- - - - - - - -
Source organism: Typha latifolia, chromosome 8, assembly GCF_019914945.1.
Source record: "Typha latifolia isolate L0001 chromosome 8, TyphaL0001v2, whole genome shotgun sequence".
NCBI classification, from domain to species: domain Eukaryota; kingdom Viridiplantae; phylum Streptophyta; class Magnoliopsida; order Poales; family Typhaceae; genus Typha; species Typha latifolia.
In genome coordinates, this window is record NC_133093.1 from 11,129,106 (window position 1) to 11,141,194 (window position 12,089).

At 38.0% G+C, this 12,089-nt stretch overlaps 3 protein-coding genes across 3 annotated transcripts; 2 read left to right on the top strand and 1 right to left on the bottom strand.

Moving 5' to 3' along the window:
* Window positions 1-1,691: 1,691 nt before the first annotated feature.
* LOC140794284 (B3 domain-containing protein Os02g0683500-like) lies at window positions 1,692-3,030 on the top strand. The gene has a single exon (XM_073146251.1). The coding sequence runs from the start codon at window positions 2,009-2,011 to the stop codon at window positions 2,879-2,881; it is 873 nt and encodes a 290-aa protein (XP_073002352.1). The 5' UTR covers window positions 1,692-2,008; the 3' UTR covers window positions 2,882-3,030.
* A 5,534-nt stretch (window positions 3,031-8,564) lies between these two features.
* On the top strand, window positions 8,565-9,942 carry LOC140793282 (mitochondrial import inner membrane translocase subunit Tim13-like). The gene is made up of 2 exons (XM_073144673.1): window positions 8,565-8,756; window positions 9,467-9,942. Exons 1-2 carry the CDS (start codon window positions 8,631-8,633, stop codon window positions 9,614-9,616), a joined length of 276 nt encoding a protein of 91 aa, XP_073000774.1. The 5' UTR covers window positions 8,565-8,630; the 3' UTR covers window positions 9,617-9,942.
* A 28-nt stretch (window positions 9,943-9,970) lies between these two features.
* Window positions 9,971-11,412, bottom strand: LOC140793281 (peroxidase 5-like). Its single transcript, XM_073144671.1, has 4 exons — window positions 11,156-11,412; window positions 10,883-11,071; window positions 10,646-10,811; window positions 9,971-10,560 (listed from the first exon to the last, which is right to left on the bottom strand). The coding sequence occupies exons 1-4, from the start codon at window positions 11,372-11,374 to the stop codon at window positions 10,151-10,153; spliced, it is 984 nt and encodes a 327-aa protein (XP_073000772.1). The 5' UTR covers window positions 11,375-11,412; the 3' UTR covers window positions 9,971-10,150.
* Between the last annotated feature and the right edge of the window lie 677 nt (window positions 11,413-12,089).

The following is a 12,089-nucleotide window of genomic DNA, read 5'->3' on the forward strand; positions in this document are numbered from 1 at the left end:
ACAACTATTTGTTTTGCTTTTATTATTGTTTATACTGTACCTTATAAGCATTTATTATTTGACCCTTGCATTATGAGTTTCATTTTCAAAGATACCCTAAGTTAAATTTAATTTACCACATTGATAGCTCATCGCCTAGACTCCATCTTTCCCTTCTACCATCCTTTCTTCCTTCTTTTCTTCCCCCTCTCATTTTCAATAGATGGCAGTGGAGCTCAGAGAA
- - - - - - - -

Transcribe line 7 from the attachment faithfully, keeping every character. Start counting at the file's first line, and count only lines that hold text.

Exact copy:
* Window positions 1-1,691: 1,691 nt before the first annotated feature.